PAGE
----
WFTB Score: 12/20
The plot: In modern-day New York, a decapitation in a Madison Square Garden car park sets off a major police investigation in which antique dealer Russell Nash is the main suspect. But when forensics expert Brenda looks deeper into Nash’s identity, she stumbles upon an amazing secret and comes face to face with one of the ‘Highlander’’s oldest enemies.
Unlike its much-mocked sequels, Highlander has the distinct advantage of having a stall to set out, explaining the presence of immortals who have moved among the populace of earth for centuries until the time of the foretold ‘Gathering.’ I cannot remember another film that has dealt with the idea of immortality (at least without having another condition such as vampirism attached), though I’m sure there are plenty; of course, the pertinent question is not so much whether the film is original, but whether it’s actually any good.
Highlander certainly has a distinct style, immediately apparent as the camera swoops over a wrestling match, accompanied by helicopter-imitating guitar as it seeks out the only still figure in the baying crowd, intercutting the histrionics of the coiffured wrestlers with bloody highland battles. The viewer is immediately set on the quest to discover why ‘Russell Nash’ is the same man (Christopher Lambert) his sixteenth-century colleagues are calling Connor MacLeod; and why the huge stranger on horseback who inflicts seemingly mortal wounds on MacLeod later reappears in punk gear in 20th Century New York.
The first half of the film flits between Scotland and New York in confident style, employing some fancy editing to switch between the two: in the present day, forensic expert Brenda finds pieces of a sword dating back to 600 BC that overrides her professional interest in Nash’s case, leading her to hunt him out. Back in the 16th Century, MacLeod’s miraculous recovery is mistrusted as the devil’s work and he is banished, though he settles down with a bonny girl called Heather (Beatie Edney) and lives a seemingly idyllic life until rudely interrupted by a fellow immortal called Ramirez (Sean Connery): an Egyptian by way of Spain who lived for a long time in Japan, so naturally he has a thick Scottish accent. It is Ramirez who fills in MacLeod’s and our gaps in knowledge, explaining about the immortals, ‘The Gathering,’ the dark forces of MacLeod’s enemy Kurgan (a brilliantly demented and menacing Clancy Brown), and also providing a thoroughly pretty training montage to prepare MacLeod for any further meetings. Connery’s expositional section could have been clunky but he brings great charisma to the role and his chemistry with Lambert is very good. That said, Ramirez’ own fight with Kurgan is overwrought and screamy (on Edney’s part), ending in the decapitation which (in part) caused Highlander II: The Quickening to be so risible.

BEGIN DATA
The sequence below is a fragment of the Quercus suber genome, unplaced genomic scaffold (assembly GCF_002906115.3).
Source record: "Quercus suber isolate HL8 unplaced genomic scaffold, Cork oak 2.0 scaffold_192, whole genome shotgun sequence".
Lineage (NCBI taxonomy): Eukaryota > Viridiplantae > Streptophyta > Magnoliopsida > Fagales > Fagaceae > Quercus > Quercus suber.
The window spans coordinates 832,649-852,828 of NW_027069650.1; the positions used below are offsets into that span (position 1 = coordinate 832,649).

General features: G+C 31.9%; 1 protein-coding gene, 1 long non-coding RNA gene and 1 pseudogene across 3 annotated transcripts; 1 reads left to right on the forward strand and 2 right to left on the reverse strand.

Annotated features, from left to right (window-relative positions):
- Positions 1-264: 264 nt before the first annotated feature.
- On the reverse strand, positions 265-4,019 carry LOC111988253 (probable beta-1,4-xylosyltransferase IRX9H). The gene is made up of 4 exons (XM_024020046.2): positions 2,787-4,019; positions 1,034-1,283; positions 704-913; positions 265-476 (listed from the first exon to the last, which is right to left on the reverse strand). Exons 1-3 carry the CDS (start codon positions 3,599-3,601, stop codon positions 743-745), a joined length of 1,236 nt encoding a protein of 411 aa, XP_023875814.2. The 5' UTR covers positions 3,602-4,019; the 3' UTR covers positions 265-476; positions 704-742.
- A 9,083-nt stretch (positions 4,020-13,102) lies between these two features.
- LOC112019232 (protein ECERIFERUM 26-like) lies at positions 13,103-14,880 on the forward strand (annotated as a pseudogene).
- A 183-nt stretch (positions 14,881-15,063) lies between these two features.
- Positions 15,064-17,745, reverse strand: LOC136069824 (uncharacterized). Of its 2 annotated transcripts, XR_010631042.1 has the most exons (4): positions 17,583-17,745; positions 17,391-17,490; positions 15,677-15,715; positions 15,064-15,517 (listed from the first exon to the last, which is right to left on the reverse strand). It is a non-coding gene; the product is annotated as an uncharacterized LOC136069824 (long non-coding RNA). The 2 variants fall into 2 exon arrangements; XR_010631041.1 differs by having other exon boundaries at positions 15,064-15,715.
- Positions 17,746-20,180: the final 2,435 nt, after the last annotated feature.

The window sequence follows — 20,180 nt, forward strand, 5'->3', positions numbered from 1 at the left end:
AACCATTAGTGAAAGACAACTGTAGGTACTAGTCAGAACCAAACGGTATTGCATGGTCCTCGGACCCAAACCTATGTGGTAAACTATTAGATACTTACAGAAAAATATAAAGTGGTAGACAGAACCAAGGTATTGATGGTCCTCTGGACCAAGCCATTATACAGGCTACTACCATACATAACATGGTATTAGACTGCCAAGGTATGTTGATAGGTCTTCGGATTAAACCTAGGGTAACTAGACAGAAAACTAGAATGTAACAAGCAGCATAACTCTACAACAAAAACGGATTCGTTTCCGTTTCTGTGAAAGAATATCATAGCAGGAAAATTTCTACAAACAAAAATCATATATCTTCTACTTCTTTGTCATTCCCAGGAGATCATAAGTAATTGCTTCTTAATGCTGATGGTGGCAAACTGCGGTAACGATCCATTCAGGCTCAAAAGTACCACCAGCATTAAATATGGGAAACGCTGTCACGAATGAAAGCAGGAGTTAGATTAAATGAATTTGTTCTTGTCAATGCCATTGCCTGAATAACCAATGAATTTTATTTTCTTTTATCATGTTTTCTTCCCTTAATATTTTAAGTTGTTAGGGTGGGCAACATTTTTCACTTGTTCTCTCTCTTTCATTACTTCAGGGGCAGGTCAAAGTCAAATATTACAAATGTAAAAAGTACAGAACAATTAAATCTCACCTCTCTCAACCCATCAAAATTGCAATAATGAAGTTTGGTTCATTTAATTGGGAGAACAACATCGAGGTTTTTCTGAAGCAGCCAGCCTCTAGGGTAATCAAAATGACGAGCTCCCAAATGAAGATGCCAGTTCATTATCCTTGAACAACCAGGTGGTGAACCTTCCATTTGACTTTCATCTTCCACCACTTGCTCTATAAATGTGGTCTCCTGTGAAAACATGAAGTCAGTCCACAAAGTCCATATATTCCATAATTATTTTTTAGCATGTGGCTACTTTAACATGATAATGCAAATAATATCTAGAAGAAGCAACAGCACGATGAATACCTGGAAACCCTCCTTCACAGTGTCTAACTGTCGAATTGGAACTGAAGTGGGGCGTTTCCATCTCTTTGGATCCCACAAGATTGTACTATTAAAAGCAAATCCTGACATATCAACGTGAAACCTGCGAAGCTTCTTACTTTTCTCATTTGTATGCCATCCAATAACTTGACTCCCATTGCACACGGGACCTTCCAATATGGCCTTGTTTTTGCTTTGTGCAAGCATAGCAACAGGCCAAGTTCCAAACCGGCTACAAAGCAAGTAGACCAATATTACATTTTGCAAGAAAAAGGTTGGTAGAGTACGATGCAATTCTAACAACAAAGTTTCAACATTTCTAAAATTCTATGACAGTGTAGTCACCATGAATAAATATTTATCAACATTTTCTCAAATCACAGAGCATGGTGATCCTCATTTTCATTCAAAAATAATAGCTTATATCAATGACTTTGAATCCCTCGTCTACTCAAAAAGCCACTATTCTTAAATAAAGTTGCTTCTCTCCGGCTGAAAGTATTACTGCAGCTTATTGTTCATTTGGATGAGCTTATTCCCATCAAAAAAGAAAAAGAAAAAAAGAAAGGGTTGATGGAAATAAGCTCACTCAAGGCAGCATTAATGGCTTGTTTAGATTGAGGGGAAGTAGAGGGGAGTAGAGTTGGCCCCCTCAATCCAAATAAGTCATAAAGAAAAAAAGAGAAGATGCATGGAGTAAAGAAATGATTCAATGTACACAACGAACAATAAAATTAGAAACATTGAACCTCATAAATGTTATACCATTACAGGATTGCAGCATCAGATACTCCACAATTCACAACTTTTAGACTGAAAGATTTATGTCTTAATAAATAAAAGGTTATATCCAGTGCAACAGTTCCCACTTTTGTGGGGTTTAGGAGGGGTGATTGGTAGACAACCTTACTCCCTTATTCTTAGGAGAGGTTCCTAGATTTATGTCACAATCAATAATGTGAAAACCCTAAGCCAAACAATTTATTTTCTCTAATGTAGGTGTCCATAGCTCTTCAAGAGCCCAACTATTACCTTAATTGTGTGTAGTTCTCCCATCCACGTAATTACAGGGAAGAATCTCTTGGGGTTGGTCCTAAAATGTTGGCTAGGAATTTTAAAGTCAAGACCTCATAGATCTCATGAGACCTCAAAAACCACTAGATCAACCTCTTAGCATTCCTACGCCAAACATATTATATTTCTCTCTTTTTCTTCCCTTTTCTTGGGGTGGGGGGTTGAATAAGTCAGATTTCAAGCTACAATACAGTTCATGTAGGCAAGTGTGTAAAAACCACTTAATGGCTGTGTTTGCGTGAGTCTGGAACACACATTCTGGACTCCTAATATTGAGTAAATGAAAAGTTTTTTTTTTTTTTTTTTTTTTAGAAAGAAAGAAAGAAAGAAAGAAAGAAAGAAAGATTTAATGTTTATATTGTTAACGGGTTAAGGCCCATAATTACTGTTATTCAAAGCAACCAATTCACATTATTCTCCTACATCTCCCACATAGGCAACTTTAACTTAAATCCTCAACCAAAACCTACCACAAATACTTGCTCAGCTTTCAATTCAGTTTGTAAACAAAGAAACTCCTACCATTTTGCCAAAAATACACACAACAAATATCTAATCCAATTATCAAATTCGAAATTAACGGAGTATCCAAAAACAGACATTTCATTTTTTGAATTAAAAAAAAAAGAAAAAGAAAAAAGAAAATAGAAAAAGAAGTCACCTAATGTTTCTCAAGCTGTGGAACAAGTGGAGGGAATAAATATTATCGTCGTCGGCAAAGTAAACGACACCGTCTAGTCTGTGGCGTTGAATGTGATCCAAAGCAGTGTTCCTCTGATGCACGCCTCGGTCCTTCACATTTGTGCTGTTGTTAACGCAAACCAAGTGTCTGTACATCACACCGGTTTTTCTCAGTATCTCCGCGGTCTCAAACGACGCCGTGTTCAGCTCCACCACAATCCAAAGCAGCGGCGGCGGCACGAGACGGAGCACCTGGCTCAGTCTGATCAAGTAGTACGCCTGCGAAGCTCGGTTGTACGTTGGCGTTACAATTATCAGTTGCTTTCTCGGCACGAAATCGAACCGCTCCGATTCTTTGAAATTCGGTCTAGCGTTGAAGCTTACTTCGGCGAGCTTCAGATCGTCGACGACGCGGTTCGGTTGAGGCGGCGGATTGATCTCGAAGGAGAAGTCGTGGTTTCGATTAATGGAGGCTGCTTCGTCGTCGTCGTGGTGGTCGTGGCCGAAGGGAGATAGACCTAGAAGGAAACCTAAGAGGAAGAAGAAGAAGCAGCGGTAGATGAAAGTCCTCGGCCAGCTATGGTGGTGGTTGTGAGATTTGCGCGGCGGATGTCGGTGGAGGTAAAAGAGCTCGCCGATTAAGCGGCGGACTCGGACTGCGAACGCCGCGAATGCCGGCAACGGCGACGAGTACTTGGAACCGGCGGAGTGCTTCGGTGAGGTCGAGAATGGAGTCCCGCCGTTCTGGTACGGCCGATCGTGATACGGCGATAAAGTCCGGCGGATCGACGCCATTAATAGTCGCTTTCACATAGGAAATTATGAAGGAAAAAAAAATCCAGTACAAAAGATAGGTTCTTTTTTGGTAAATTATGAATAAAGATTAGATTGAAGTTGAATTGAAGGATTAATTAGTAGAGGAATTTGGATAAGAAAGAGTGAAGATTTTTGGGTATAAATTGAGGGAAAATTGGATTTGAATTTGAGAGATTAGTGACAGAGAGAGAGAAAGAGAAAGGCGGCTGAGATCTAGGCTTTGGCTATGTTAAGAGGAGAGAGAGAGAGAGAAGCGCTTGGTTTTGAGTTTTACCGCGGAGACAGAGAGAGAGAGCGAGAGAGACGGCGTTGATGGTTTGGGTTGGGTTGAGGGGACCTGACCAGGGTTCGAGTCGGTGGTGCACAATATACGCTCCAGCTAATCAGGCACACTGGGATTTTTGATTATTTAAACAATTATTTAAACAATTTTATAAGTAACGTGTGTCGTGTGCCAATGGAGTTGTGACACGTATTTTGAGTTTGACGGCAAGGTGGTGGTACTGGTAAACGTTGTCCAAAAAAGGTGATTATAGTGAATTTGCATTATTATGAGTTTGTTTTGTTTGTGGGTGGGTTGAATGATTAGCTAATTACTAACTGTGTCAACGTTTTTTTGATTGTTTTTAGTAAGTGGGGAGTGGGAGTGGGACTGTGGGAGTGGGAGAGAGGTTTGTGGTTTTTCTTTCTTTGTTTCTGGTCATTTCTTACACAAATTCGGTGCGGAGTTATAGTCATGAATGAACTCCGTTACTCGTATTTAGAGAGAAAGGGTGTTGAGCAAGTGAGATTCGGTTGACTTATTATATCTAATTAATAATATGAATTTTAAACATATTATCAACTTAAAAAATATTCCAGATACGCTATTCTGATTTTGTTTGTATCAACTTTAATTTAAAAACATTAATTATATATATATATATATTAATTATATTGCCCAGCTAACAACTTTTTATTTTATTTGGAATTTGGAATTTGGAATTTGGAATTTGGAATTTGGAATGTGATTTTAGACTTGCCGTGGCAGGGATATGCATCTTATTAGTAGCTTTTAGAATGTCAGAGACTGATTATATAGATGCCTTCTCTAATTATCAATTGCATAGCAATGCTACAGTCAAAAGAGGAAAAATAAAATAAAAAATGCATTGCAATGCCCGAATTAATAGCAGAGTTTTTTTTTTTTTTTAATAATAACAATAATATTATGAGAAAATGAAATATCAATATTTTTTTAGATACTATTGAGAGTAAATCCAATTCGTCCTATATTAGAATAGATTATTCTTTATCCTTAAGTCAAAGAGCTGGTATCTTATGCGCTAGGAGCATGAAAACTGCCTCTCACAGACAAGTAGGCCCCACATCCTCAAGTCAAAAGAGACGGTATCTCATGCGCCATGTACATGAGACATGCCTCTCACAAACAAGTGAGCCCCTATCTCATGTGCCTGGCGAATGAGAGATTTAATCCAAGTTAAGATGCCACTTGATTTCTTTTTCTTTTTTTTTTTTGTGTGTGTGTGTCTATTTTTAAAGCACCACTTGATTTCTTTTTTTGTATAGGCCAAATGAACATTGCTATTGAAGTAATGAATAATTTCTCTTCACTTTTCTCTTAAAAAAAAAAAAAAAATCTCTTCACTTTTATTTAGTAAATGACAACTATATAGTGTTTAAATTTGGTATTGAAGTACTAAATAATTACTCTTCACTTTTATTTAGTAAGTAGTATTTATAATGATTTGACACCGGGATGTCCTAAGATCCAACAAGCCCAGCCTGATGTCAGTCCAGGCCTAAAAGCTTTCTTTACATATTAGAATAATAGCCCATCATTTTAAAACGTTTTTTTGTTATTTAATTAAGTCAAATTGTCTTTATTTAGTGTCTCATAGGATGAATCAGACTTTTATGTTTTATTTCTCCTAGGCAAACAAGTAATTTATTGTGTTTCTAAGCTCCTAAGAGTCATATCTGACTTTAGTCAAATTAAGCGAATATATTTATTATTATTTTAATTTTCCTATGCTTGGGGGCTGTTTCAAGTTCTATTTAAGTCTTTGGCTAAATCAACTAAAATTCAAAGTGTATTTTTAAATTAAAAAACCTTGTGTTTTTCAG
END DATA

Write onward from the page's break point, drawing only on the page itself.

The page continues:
As the plot progresses, Highlander contrasts the burgeoning relationship of Nash and Brenda with the ageing and death of MacLeod’s beloved Heather, a touching sequence showing the latter’s ageing and death accompanied by Queen’s Who Wants to Live Forever, which shows a degree of sensitivity on the part of the writers, who have clearly considered various aspects of immortality (though Ramirez is surprisingly un-world-weary for being 2,500 years old). On a side note, I must confess to being a sometime Queen fan; whilst their best music unarguably belongs to the seventies, their songs here add immeasurably to the drama of the piece (and nowhere else do you get to hear Freddie belting out New York, New York or a ‘test’ version of A Kind of Magic without a prototypic bassline).
Anyway, Brenda’s investigations reveal that Nash is not quite who he appears to be, something of a drag since the audience knew this all along; but her discovery importantly leads to her and MacLeod, erm, bonding and becoming a credible damsel in distress when necessary. It has to be said that the film takes its time to get where it eventually gets, with meanderings involving a vigilante and MacLeod saving his future personal assistant Rachel (Sheila Gish) from the Nazis, but all in all the journey is an exciting one: the highland scenes are well realised and the swordplay is always thrilling, none more so than in the tense last battle at Silvercup Studios. But – not to give the game away too much – the modest budget of the film is given away in the aftermath of this fight when some indifferent animation completely fails to obscure horribly obvious wirework (you can see the winch as well as the wire in some shots!). Slightly shoddy elements like this do detract from the magic the film seeks to bring to the screen, and you could also argue strongly that Lambert’s accent makes a mockery of his supposedly Scottish heritage – he says he’s from ‘lots of different places,’ but the excuse is flimsy. Nonetheless, Lambert’s overall performance is strong, as is the rest of the cast (I like Alan North as the police Lieutenant, in no small part due to his work on Police Squad!).
Highlander shouldn’t be over-praised just because I like the songs, and it would be daft to suggest that it’s not a bit cheap, a bit silly, and in places a bit ropey – what, for example, happens to the police investigation once the fighting’s done? Still, like Lambert’s accent, the film’s wonkiness is part of its charm, and MacLeod’s story comes to a full and satisfying close. Several sequels have struggled to overcome this issue, and it is perhaps best that this film is considered on its own merits; there are enough of those to give Highlander its deserved cult status.